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Wednesday, October 7, 2020

Is it Working? IWSG October, 2020

It's IWSG Day. The goal of this blog hop is to share and encourage. Writers can express doubts and concerns without fear of appearing foolish or weak. Those who have been through the fire can offer assistance and guidance. It’s a safe haven for insecure writers of all kinds. IWSG is the brainchild of Alex Cavanaugh. To find links to other IWSG contributors, click here. A big thank you to co-hosts for October: Jemima Pett, Beth Camp, Beverly Stowe McClure, and Gwen Gardner!

October optional question: When you think of the term working writer, what does that look like to you? What do you think it is supposed to look like? Do you see yourself as a working writer or aspiring or hobbyist, and if the latter two, what does that look like?


For purposes of this question, I suppose the term working writer means writing for pay. But even though in my past life as a freelancer I earned money writing, I’d never consider the term “working writer” in that context, only.

Whether you’re paid or not, aspiring or a hobbyist, any good writing takes butt-in-chair dedication, which means hard, diligent work. Too many times, people who call themselves writers say, “but I haven’t been writing lately.” In that regard, a “working” writer could be someone employing the dedication to practice their craft regularly.

Truth be told, I’ve never cared about making money through writing. Simply put, more than anything else I do, the “work” of writing gives me life. And, as I have so profoundly rediscovered over the past five months, for me writing also means healing.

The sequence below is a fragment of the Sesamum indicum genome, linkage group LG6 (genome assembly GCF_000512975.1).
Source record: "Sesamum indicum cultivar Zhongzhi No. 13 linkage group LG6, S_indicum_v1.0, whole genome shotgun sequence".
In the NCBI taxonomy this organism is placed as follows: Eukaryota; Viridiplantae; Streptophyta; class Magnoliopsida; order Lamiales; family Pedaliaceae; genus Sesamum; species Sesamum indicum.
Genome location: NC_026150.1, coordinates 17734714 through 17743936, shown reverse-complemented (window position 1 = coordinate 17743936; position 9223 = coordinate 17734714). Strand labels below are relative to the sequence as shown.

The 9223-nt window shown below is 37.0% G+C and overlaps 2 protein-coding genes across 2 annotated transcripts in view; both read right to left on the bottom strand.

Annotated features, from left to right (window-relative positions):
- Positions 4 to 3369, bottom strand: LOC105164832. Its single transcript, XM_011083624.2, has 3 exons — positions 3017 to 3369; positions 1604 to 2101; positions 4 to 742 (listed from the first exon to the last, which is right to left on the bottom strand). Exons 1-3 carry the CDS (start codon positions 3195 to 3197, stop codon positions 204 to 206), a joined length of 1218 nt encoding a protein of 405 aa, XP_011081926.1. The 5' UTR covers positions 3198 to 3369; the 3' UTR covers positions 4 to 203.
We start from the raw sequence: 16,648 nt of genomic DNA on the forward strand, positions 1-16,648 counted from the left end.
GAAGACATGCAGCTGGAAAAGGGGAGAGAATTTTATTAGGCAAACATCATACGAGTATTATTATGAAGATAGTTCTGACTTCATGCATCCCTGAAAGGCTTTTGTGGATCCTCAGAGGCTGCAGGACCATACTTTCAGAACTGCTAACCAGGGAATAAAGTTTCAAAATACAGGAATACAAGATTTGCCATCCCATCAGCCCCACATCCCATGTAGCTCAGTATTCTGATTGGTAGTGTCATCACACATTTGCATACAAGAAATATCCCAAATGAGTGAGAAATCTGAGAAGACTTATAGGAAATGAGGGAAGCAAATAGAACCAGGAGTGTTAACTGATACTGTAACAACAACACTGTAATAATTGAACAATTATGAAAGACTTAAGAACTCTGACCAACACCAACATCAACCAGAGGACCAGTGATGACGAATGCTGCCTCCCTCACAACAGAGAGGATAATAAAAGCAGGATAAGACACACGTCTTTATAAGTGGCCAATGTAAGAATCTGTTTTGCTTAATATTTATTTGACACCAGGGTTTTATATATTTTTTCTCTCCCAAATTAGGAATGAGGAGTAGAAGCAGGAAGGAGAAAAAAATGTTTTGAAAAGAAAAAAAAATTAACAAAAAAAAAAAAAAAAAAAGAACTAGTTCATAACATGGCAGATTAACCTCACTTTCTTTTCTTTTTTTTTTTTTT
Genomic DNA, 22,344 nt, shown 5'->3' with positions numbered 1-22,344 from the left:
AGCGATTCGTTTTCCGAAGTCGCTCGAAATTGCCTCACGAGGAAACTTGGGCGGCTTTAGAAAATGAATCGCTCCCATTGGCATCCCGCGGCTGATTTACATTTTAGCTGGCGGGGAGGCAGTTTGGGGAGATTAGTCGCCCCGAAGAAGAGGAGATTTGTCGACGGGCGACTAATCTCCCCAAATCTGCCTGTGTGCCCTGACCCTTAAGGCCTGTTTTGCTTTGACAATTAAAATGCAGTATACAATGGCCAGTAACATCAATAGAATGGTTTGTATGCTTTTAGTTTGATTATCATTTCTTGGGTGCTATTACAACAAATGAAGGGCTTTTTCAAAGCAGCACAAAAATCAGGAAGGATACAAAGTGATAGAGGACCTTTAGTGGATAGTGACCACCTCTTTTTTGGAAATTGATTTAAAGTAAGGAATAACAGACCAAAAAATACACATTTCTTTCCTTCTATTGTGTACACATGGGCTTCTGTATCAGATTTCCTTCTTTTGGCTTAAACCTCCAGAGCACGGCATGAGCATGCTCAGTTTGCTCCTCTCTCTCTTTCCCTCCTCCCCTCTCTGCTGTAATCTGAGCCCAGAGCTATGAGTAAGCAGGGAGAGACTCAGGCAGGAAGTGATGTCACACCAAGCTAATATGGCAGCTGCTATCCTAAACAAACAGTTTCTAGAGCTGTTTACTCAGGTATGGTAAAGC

Regular readers know I lost my husband in April. He passed on a Thursday and by Friday, I was driven to sit down to write about him, a piece that turned into my May IWSG post. Even though I was a wreck (or maybe because I was), those words poured from me. Looking back on it, I can only think the goal to capture the essence of my Tim on a page kept me moving forward during that first, excruciating day without him.

After that, I struggled to accomplish any writing while navigating the crater that had formed in my life. I wandered the house, sometimes forcing myself to sit at the computer to get a couple of sentences out before drifting away. But those few sentences I managed told me something. During the brief spells in which I could focus, writing delivered me from my drowning self. Somehow, I came to know the work of writing, was—and is, going to save me.

Five months later, I’ve finished what I call “First Draft B,” of the very first novel I tried to write. Eight years ago, the original first draft was a disaster I didn't have the skills to fix. For lack of a better project, I’d resurrected it before things took a downward turn with Tim, early this year. 

To distract myself from missing him, this summer I picked it up again. At first, I could only concentrate for a few minutes at a time. But after a while, the story captured me and I was not only able to fix issues with my newbie writing, I was also able to lose myself in the process.

May I state for the record that right now, losing myself in anything is a huge victory? 

So, working writer. What does that mean? To me, it means getting up in the morning knowing there’s writing work to be done—each idea a reward, every sentence a blessing, all of it salvation, a means by which I attend to something other than grief. I may never be paid another penny for anything I write, but hell, yes, I’m a working writer. And grateful that, for the time being anyway, my writing appears to be working.

What does being a working writer mean to you?